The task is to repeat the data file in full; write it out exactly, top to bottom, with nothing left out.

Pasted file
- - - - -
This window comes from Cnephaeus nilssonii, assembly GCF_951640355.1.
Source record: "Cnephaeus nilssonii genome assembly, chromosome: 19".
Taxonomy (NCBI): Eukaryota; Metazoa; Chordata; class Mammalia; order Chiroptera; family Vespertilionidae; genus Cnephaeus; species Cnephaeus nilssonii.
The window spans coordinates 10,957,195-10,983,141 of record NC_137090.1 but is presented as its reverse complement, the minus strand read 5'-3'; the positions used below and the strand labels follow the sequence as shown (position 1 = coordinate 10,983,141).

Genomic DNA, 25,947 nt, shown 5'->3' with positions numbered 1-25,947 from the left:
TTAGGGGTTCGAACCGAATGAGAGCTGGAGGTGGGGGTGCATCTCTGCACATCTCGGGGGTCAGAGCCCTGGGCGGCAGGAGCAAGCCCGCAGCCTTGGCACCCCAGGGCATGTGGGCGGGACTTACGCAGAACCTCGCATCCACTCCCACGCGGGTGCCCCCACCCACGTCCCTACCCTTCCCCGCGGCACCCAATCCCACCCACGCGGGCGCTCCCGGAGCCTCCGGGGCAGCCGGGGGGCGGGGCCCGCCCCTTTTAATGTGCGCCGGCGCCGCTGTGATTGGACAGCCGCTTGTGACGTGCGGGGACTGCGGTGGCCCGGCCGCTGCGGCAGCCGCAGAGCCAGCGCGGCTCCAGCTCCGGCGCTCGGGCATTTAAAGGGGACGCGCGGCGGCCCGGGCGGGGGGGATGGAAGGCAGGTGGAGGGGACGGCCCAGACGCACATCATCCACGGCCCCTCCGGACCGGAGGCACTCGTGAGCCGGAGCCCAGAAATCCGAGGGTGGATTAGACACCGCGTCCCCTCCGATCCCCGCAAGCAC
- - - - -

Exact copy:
This window comes from Cnephaeus nilssonii, assembly GCF_951640355.1.
Source record: "Cnephaeus nilssonii genome assembly, chromosome: 19".
Taxonomy (NCBI): Eukaryota; Metazoa; Chordata; class Mammalia; order Chiroptera; family Vespertilionidae; genus Cnephaeus; species Cnephaeus nilssonii.
The window spans coordinates 10,957,195-10,983,141 of record NC_137090.1 but is presented as its reverse complement, the minus strand read 5'-3'; the positions used below and the strand labels follow the sequence as shown (position 1 = coordinate 10,983,141).

Genomic DNA, 25,947 nt, shown 5'->3' with positions numbered 1-25,947 from the left:
TTAGGGGTTCGAACCGAATGAGAGCTGGAGGTGGGGGTGCATCTCTGCACATCTCGGGGGTCAGAGCCCTGGGCGGCAGGAGCAAGCCCGCAGCCTTGGCACCCCAGGGCATGTGGGCGGGACTTACGCAGAACCTCGCATCCACTCCCACGCGGGTGCCCCCACCCACGTCCCTACCCTTCCCCGCGGCACCCAATCCCACCCACGCGGGCGCTCCCGGAGCCTCCGGGGCAGCCGGGGGGCGGGGCCCGCCCCTTTTAATGTGCGCCGGCGCCGCTGTGATTGGACAGCCGCTTGTGACGTGCGGGGACTGCGGTGGCCCGGCCGCTGCGGCAGCCGCAGAGCCAGCGCGGCTCCAGCTCCGGCGCTCGGGCATTTAAAGGGGACGCGCGGCGGCCCGGGCGGGGGGGATGGAAGGCAGGTGGAGGGGACGGCCCAGACGCACATCATCCACGGCCCCTCCGGACCGGAGGCACTCGTGAGCCGGAGCCCAGAAATCCGAGGGTGGATTAGACACCGCGTCCCCTCCGATCCCCGCAAGCAC